Field Guide

Birds

Showing 1 - 10 of 26 results
Media
Photo of blue jay perched on branch
Species Types
Scientific Name
Cyanocitta cristata
Description
Blue jays are notable for their loud voices, blue and white plumage, strong black bill, relatively large size and the distinctive crest atop their heads.
Media
Photo of a horned grebe in winter plumage floating on the water
Species Types
Scientific Name
Podiceps auritus
Description
Horned grebes are small ducklike birds that may be seen in Missouri during migration and locally in the winter. Breeding coloration is different from that of winter.
Media
Image of long-eared owl.
Species Types
Scientific Name
Asio otus
Description
The long-eared owl is strictly nocturnal and highly secretive by day. This crow-sized owl hunts over open country at night.
Media
Photograph of a red-headed woodpecker at a bird feeder
Species Types
Scientific Name
Melanerpes erythrocephalus
Description
A flurry of black-and-white wingbeats and a bright, all-red head announce the presence of the red-headed woodpecker. The voice is a loud, descending “kweeer.”
Species Types
Scientific Name
Perdix perdix
Description
An introduced gamebird from Eurasia, the gray partridge occurs mostly along the US-Canada border to our northwest. It may at times appear in northwest Missouri.
Media
American Golden-Plover
Species Types
Scientific Name
Pluvialis dominica
Description
The American golden-plover is a robin-sized shorebird that makes an incredible annual odyssey from Argentina to the Arctic tundra, a distance of over 20,000 miles. It flies through Missouri in spring.
Media
Photograph of a Mourning Dove walking on the ground
Species Types
Scientific Name
Zenaida macroura
Description
Doves symbolize peace, and they are also a popular quarry of hunters. Our mourning doves are probably the closest living relatives of the extinct passenger pigeon. Learn more about these cooing seed-eaters!
Media
Photo of a gray rock pigeon standing among rocks
Species Types
Scientific Name
Columba livia
Description
This is the common pigeon of city parks, downtown buildings, barns, and cliffs. Many color forms exist. The wild type has a dark head, breast, and shoulders, a light gray body, two dark bars on the wings, a white rump, and a dark band on the tip of the tail.
Media
Image of a northern flicker
Species Types
Scientific Name
Colaptes auratus
Description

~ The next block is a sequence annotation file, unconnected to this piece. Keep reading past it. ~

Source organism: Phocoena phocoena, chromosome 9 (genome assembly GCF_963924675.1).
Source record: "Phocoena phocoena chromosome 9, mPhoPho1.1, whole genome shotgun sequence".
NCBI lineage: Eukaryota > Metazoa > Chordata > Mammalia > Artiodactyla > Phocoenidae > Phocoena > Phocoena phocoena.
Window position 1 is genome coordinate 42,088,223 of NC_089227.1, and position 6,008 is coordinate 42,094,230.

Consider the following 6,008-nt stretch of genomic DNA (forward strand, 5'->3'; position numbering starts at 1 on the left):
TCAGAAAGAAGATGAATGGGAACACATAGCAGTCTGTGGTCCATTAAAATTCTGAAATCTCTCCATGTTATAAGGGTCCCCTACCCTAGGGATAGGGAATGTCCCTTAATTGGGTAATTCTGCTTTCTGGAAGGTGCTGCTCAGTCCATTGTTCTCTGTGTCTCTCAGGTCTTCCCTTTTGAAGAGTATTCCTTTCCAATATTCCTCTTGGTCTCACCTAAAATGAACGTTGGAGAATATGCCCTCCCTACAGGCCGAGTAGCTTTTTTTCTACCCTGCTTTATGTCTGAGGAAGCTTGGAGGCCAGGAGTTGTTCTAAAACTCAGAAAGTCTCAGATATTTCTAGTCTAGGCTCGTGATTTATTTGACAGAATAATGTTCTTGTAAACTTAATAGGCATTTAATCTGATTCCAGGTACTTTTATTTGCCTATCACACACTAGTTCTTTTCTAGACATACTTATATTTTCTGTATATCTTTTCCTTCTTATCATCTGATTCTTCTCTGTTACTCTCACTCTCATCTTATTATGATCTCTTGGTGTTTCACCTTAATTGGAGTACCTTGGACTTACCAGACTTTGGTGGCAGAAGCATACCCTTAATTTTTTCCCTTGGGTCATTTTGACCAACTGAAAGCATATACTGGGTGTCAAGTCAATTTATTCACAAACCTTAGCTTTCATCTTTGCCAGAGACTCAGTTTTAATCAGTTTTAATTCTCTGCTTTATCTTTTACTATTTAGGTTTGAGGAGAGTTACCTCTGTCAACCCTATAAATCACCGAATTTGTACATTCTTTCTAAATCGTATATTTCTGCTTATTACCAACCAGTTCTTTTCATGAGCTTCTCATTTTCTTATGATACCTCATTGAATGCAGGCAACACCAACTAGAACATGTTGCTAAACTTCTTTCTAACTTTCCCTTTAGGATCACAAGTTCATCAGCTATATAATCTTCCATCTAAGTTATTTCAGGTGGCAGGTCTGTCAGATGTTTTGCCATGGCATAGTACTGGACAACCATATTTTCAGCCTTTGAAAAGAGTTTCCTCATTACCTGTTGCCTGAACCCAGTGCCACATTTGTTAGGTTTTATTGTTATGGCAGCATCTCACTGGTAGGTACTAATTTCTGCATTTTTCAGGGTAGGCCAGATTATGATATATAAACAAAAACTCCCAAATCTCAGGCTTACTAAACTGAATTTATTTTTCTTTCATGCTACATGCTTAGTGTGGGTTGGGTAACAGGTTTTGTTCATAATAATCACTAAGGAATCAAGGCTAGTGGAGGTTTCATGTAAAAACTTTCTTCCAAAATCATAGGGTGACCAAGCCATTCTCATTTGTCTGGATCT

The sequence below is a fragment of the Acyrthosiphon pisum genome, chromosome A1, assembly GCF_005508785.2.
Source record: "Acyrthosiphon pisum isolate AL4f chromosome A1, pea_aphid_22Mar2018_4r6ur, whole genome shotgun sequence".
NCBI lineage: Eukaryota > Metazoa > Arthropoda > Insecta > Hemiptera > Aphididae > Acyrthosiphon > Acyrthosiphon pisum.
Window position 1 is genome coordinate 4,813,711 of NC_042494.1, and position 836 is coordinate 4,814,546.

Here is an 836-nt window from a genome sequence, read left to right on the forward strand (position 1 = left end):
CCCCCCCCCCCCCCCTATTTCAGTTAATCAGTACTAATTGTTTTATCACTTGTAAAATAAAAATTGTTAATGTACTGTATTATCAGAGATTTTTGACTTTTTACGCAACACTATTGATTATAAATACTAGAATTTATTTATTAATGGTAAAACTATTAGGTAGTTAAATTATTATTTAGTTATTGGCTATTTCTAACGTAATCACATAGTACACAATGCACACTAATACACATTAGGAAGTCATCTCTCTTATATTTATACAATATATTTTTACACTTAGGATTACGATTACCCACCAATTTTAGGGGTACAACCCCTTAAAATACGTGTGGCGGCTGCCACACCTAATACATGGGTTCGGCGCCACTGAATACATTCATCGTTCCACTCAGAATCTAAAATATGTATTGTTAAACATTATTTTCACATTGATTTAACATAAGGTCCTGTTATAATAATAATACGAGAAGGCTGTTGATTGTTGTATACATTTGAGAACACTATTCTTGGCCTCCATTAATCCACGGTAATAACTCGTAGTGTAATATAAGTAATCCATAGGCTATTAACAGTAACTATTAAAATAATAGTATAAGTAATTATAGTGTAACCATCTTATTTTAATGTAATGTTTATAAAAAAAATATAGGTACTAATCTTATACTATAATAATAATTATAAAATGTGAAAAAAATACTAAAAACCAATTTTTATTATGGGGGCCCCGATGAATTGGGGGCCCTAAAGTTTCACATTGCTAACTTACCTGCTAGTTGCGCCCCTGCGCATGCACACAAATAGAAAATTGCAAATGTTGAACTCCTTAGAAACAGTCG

America’s flickers used to be considered three different species, but in the 1980s biologists determined otherwise. Now, our eastern “yellow-shafted” flicker, the “red-shafted” flicker of the west, and the “gilded flicker” of the southwest are all considered just forms of the same species: the northern flicker.
Media
Photo of a belted kingfisher, perched on branch tip, side view.
Species Types
Scientific Name
Megaceryle alcyon (formerly Ceryle alcyon)
Description
Belted kingfishers have a big head with a shaggy crest, a long, sharp bill, and a short tail. They perch or hover along rivers and shores, then plunge in to catch fish. The call is a loud rattle.
See Also
Media
Photo of a Snowberry Clearwing
Species Types
Scientific Name
Hemaris diffinis
Description
The snowberry clearwing is a moth that confuses people because it looks like a bumblebee and flies like a hummingbird!
Media
White-Lined Sphinx Moth
Species Types
Scientific Name
Hyles lineata
Description
The white-lined sphinx moth sometimes confuses people because it flies, hovers, and eats from flowers like a hummingbird. The adults often fly during daylight hours as well as in the night and are often found at lights.
Media
Photo of a Virginia Creeper Sphinx moth
Species Types
Scientific Name
Darapsa myron
Description
The Virginia creeper sphinx moth is common in woods and brushy areas and comes to lights at night. The larvae eat Virginia creeper and grape leaves.
Media
Photo of a tricolored bat hanging from a cave ceiling.
Species Types
Scientific Name
Perimyotis subflavus (formerly Pipistrellus subflavus)
Description
Tri-colored bats, formerly called eastern pipistrelles, are relatively small and look pale yellowish or pale reddish brown. The main hairs are dark gray at the base, broadly banded with yellowish brown, and tipped with dark brown.
Media
Photo of four gray myotises clinging to a cave ceiling.
Species Types
Scientific Name
Myotis grisescens
Description
Gray myotises are difficult to distinguish from other mouse-eared bats. A key identifying feature of the gray myotis is that its wing is attached to the ankle and not at the base of the toes. It’s an endangered species.
Media
Photo of a little brown myotis hanging from cave wall with lesions on its wrist.
Species Types
Scientific Name
Myotis lucifugus
Description
The little brown myotis (little brown bat) is one of our most common bats, but populations are declining. White-nose syndrome has taken a heavy toll in northeastern states. This species is now listed as vulnerable across its range.
Media
Photo of an Indiana myotis hanging from a cave ceiling.
Species Types
Scientific Name
Myotis sodalis
Description
The Indiana myotis, or Indiana bat, summers along streams and rivers in north Missouri, raising its young under the bark of certain trees. It is an endangered species.

About Birds in Missouri

About 350 species of birds are likely to be seen in Missouri, though nearly 400 have been recorded within our borders. Most people know a bird when they see one — it has feathers, wings, and a bill. Birds are warm-blooded, and most species can fly. Many migrate hundreds or thousands of miles. Birds lay hard-shelled eggs (often in a nest), and the parents care for the young. Many communicate with songs and calls.